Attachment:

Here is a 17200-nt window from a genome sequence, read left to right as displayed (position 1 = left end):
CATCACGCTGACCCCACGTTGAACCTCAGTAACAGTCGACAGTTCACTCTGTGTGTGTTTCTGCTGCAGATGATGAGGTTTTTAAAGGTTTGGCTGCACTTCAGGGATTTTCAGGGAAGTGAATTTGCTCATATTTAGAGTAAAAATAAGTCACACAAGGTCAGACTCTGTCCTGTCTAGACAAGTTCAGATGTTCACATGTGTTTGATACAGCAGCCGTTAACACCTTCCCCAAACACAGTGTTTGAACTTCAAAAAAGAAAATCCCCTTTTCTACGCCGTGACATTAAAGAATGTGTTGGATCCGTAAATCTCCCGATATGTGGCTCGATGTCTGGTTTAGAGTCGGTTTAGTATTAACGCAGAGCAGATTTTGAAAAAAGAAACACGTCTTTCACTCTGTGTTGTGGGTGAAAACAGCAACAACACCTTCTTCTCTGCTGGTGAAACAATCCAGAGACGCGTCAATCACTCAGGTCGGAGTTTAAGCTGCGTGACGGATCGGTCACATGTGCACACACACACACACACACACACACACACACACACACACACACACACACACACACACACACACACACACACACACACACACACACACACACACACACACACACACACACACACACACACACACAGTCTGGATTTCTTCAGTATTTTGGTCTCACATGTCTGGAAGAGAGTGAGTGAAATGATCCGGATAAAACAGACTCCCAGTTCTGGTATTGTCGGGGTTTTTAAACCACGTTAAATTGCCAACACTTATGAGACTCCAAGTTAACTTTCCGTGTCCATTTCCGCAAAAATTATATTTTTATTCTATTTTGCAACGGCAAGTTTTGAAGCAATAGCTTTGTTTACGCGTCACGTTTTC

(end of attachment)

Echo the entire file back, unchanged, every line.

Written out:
Here is a 17200-nt window from a genome sequence, read left to right as displayed (position 1 = left end):
CATCACGCTGACCCCACGTTGAACCTCAGTAACAGTCGACAGTTCACTCTGTGTGTGTTTCTGCTGCAGATGATGAGGTTTTTAAAGGTTTGGCTGCACTTCAGGGATTTTCAGGGAAGTGAATTTGCTCATATTTAGAGTAAAAATAAGTCACACAAGGTCAGACTCTGTCCTGTCTAGACAAGTTCAGATGTTCACATGTGTTTGATACAGCAGCCGTTAACACCTTCCCCAAACACAGTGTTTGAACTTCAAAAAAGAAAATCCCCTTTTCTACGCCGTGACATTAAAGAATGTGTTGGATCCGTAAATCTCCCGATATGTGGCTCGATGTCTGGTTTAGAGTCGGTTTAGTATTAACGCAGAGCAGATTTTGAAAAAAGAAACACGTCTTTCACTCTGTGTTGTGGGTGAAAACAGCAACAACACCTTCTTCTCTGCTGGTGAAACAATCCAGAGACGCGTCAATCACTCAGGTCGGAGTTTAAGCTGCGTGACGGATCGGTCACATGTGCACACACACACACACACACACACACACACACACACACACACACACACACACACACACACACACACACACACACACACACACACACACACACACACACACACACACACACACACACACACACACAGTCTGGATTTCTTCAGTATTTTGGTCTCACATGTCTGGAAGAGAGTGAGTGAAATGATCCGGATAAAACAGACTCCCAGTTCTGGTATTGTCGGGGTTTTTAAACCACGTTAAATTGCCAACACTTATGAGACTCCAAGTTAACTTTCCGTGTCCATTTCCGCAAAAATTATATTTTTATTCTATTTTGCAACGGCAAGTTTTGAAGCAATAGCTTTGTTTACGCGTCACGTTTTC